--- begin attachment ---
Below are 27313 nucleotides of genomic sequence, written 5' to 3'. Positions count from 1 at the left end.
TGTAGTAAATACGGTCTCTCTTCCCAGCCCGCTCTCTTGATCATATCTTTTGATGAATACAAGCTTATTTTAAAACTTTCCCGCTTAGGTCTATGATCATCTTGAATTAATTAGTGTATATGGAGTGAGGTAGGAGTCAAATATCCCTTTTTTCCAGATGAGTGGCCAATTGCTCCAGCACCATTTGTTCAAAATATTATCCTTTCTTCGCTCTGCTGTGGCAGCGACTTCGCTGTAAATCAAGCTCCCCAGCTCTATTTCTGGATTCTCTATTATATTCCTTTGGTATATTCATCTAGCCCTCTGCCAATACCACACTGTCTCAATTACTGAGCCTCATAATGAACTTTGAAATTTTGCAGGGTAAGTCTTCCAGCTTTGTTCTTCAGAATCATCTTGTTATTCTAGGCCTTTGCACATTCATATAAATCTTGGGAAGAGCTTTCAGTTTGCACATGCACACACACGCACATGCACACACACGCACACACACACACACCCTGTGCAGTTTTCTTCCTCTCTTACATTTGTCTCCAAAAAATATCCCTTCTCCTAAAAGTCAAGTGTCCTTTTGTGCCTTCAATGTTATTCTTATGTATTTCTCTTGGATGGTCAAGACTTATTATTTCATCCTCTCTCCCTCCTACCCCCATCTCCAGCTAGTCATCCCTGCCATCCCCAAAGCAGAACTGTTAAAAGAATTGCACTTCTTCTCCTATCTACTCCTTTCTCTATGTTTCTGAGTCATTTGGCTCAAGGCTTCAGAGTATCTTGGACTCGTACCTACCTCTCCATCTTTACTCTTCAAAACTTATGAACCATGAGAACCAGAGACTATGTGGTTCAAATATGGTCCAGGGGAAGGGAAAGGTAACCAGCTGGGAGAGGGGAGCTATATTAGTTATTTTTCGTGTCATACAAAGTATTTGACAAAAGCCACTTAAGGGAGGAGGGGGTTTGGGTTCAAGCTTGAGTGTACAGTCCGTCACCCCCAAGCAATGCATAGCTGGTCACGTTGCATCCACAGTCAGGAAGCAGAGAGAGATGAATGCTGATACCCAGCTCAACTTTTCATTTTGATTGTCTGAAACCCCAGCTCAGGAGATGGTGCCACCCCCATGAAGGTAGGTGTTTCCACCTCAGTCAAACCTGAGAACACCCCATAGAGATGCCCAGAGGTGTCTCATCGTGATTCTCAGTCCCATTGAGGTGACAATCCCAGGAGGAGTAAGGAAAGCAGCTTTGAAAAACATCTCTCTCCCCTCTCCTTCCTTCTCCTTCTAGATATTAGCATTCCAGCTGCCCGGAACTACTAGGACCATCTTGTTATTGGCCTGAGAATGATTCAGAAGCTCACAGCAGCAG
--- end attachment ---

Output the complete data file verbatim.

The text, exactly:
Below are 27313 nucleotides of genomic sequence, written 5' to 3'. Positions count from 1 at the left end.
TGTAGTAAATACGGTCTCTCTTCCCAGCCCGCTCTCTTGATCATATCTTTTGATGAATACAAGCTTATTTTAAAACTTTCCCGCTTAGGTCTATGATCATCTTGAATTAATTAGTGTATATGGAGTGAGGTAGGAGTCAAATATCCCTTTTTTCCAGATGAGTGGCCAATTGCTCCAGCACCATTTGTTCAAAATATTATCCTTTCTTCGCTCTGCTGTGGCAGCGACTTCGCTGTAAATCAAGCTCCCCAGCTCTATTTCTGGATTCTCTATTATATTCCTTTGGTATATTCATCTAGCCCTCTGCCAATACCACACTGTCTCAATTACTGAGCCTCATAATGAACTTTGAAATTTTGCAGGGTAAGTCTTCCAGCTTTGTTCTTCAGAATCATCTTGTTATTCTAGGCCTTTGCACATTCATATAAATCTTGGGAAGAGCTTTCAGTTTGCACATGCACACACACGCACATGCACACACACGCACACACACACACACCCTGTGCAGTTTTCTTCCTCTCTTACATTTGTCTCCAAAAAATATCCCTTCTCCTAAAAGTCAAGTGTCCTTTTGTGCCTTCAATGTTATTCTTATGTATTTCTCTTGGATGGTCAAGACTTATTATTTCATCCTCTCTCCCTCCTACCCCCATCTCCAGCTAGTCATCCCTGCCATCCCCAAAGCAGAACTGTTAAAAGAATTGCACTTCTTCTCCTATCTACTCCTTTCTCTATGTTTCTGAGTCATTTGGCTCAAGGCTTCAGAGTATCTTGGACTCGTACCTACCTCTCCATCTTTACTCTTCAAAACTTATGAACCATGAGAACCAGAGACTATGTGGTTCAAATATGGTCCAGGGGAAGGGAAAGGTAACCAGCTGGGAGAGGGGAGCTATATTAGTTATTTTTCGTGTCATACAAAGTATTTGACAAAAGCCACTTAAGGGAGGAGGGGGTTTGGGTTCAAGCTTGAGTGTACAGTCCGTCACCCCCAAGCAATGCATAGCTGGTCACGTTGCATCCACAGTCAGGAAGCAGAGAGAGATGAATGCTGATACCCAGCTCAACTTTTCATTTTGATTGTCTGAAACCCCAGCTCAGGAGATGGTGCCACCCCCATGAAGGTAGGTGTTTCCACCTCAGTCAAACCTGAGAACACCCCATAGAGATGCCCAGAGGTGTCTCATCGTGATTCTCAGTCCCATTGAGGTGACAATCCCAGGAGGAGTAAGGAAAGCAGCTTTGAAAAACATCTCTCTCCCCTCTCCTTCCTTCTCCTTCTAGATATTAGCATTCCAGCTGCCCGGAACTACTAGGACCATCTTGTTATTGGCCTGAGAATGATTCAGAAGCTCACAGCAGCAG